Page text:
Tananarive Due is an American author and educator born in Tallahassee, Florida. She is the oldest of three daughters of civil rights activist Patricia Stephens Due and civil rights lawyer John D. Due Jr. Tananarive was named her after the French name for Antananarivo, the capital of Madagascar. She went on to earn a B.S. in journalism from Northwestern University and an M.A. in English literature, with an emphasis on Nigerian literature, from the University of Leeds. While studying at Northwestern, Due lived in the Communications Residential College.

Tananarive serves as the Cosby Chair for the Humanities at Spelman College in Atlanta, Georgia where she resides. She has written a dozen supernatural suspense novels, including the African Immortals series that began with “My Soul to Keep.”  Tananarive won an American Book Award for her supernatural thriller “The Living Blood”, and along with her husband, science fiction author, Steven Barnes, won an NAACP Image Award for the mystery novel “In the Night of the Heat.” Barnes was co-author of the novel and they both worked in collaboration with actor Blair Underwood.

Due worked as a journalist/columnist for the  Miami Herald when she wrote her first novel, The Between,” in 1995. This, like many of her subsequent books, was part of the supernatural genre. Due has also written The Black Rose”, historical fiction about Madame C. J. Walker (based in part on research conducted by legendary author, Alex Haley (prior to his death) and “Freedom in the Family”, a non-fiction work about the civil rights struggle she co-authored with her mother, Patricia Stephens Due.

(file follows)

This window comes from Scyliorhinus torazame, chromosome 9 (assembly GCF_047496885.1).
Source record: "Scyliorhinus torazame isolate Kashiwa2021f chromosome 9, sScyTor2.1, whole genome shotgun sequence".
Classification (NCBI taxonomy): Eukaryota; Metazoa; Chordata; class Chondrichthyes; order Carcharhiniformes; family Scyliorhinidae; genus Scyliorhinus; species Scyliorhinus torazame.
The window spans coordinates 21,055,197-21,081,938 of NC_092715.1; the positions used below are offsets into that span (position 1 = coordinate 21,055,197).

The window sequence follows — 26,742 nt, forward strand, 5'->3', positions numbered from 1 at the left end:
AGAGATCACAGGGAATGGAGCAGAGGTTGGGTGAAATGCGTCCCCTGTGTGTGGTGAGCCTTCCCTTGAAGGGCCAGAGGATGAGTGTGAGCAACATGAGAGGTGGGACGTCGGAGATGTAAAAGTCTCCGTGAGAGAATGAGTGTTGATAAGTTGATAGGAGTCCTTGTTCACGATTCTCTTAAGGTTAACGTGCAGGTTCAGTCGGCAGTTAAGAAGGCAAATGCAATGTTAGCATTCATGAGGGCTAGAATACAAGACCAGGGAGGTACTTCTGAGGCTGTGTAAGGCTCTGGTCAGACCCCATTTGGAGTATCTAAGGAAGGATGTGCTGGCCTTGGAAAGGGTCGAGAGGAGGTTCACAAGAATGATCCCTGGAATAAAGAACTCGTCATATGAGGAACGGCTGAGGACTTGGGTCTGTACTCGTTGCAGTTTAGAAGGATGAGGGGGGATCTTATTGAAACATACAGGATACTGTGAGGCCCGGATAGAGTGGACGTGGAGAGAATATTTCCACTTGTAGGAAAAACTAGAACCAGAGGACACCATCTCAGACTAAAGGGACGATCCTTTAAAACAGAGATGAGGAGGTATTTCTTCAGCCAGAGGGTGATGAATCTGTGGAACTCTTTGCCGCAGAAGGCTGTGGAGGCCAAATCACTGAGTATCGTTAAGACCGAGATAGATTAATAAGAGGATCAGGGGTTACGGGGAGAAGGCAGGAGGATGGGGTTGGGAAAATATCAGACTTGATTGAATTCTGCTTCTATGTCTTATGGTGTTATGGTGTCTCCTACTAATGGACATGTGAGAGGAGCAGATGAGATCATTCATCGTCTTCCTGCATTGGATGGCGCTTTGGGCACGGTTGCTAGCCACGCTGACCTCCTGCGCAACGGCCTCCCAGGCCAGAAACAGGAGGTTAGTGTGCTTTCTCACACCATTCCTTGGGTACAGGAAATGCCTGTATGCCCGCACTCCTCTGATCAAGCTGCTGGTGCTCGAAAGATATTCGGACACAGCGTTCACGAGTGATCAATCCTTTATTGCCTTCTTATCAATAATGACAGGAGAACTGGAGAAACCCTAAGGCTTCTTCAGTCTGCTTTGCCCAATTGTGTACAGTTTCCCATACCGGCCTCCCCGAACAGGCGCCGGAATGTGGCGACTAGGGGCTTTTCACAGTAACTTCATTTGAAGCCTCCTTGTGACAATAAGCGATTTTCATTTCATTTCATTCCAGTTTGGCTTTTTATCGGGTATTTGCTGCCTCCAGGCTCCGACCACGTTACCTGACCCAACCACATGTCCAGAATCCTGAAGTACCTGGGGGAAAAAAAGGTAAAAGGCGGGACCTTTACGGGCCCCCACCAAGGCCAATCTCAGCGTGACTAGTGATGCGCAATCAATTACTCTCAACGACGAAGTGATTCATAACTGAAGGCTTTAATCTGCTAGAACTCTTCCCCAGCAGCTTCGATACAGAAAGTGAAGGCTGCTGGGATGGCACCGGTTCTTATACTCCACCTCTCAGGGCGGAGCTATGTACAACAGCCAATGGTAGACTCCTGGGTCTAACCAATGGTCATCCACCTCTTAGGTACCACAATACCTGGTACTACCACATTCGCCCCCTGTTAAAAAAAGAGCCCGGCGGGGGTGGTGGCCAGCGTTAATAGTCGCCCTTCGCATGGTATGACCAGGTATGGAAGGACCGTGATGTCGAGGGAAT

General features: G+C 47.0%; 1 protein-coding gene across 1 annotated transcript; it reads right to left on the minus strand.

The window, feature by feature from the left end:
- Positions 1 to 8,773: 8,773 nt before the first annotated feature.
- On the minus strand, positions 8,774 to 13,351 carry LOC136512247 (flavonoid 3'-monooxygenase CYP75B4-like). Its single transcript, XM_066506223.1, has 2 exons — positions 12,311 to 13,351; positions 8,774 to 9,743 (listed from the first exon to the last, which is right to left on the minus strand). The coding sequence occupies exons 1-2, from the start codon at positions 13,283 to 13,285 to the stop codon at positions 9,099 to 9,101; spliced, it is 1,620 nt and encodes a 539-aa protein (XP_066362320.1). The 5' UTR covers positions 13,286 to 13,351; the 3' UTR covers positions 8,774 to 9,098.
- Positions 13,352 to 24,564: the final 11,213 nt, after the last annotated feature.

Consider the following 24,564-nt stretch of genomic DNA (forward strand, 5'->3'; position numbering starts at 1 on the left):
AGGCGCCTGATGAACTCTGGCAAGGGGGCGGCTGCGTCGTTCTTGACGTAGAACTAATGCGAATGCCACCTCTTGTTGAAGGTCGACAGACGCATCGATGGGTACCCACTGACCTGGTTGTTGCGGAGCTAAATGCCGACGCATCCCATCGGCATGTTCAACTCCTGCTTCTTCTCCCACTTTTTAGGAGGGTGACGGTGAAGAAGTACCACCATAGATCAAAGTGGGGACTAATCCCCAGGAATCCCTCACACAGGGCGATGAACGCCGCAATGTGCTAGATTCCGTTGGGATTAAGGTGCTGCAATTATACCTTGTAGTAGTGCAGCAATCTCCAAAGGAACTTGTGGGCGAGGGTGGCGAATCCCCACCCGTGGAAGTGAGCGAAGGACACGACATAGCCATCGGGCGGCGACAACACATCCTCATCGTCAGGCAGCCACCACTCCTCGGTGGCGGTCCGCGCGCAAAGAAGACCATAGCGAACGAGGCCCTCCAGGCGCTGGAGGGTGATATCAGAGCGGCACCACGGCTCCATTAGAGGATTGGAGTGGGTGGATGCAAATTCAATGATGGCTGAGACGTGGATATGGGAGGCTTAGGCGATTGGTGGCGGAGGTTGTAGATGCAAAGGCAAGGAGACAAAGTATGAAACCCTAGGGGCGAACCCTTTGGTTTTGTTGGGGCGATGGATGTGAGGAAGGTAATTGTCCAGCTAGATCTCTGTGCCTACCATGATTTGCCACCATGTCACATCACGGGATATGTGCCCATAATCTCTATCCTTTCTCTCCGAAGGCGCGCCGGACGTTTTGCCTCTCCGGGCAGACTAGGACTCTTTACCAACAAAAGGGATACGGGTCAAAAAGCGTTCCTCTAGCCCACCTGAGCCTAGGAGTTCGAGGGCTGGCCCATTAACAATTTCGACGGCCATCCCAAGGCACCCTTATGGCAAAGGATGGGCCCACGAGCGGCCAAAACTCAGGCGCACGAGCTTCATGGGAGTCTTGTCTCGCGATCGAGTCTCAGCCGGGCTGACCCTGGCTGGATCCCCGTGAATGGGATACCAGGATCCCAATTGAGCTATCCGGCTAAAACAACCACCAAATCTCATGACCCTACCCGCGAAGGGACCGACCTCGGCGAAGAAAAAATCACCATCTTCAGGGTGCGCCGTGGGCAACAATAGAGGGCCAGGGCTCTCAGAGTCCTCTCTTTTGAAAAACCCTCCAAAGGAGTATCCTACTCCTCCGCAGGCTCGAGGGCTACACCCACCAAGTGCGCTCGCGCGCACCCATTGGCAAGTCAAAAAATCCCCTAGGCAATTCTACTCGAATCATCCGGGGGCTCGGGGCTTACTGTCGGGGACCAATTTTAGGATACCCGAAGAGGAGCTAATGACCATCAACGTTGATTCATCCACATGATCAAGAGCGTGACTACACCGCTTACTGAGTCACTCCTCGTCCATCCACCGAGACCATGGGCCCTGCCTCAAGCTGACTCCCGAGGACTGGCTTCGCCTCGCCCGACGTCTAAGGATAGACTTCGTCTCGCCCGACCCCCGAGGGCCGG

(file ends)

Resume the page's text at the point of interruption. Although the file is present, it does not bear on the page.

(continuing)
She also was one of the contributors to the humor novel, “Naked Came The Manatee”, in which various Miami area authors each contributed chapters to a mystery/thriller parody. Due is also the author of the “African Immortals” novel series and the Tennyson Hardwick novels.

Tananarive is a member of the affiliate faculty in the creative writing MFA program at Antioch University Los Angeles.

BIBLIOGRAPHY

Speculative fiction novels

  • The Between (1995)
  • The Good House (2003)
  • Joplin’s Ghost (2005)

African Immortals Series

  • My Soul to Keep (1997)
  • The Living Blood (2001)
  • Blood Colony (2008)
  • My Soul To Take (2011)

Mysteries

  • Naked Came the Manatee (1996) (contributor)

The Tenneyson Hardwick novels

  • Casanegra (2007; with Steven Barnes & Blair Underwood)
  • In the Night of the Heat (2008; Steven Barnes & Blair Underwood)
  • From Cape Town with Love (2010; Steven Barnes & Blair Underwood)
  • South by Southeast (2012; Steven Barnes & Blair Underwood)

Short Stories

  • “Like Daughter”, Dark Matter: A Century of Speculative Fiction from the African Diaspora (2000)
  • “Patient Zero”, The Year’s Best Science Fiction: Eighteenth Annual Collection (2001)
  • “Trial Day”, Mojo: Conjure Stories (2003)
  • “Afternoon”, Dark Matter: Reading the Bones (2004)
  • “Senora Suerte”, The Magazine of Fantasy & Science Fiction (September 2006)

Other works

  • The Black Rose, historical fiction featuring Madam C.J. Walker (2000)
  • Freedom in the Family: A Mother-Daughter Memoir of the Fight for Civil Rights (2003) (with Patricia Stephens Due)

BE SURE TO HELP CELEBRATE BLACK SPECULATIVE FICTION MONTH BY CHECKING OUT THE WORK(S) OF THIS WONDERFUL WRITER & REMEMBER TBIYTC!!!

BLACK SPECULATIVE FICTION MONTH SPOTLIGHT #9

TODAY’S BLACK SPECULATIVE FICTION MONTH SPOTLIGHT IS CAROLE MCDONNELL!

Carole McDonnell

Carole McDonnell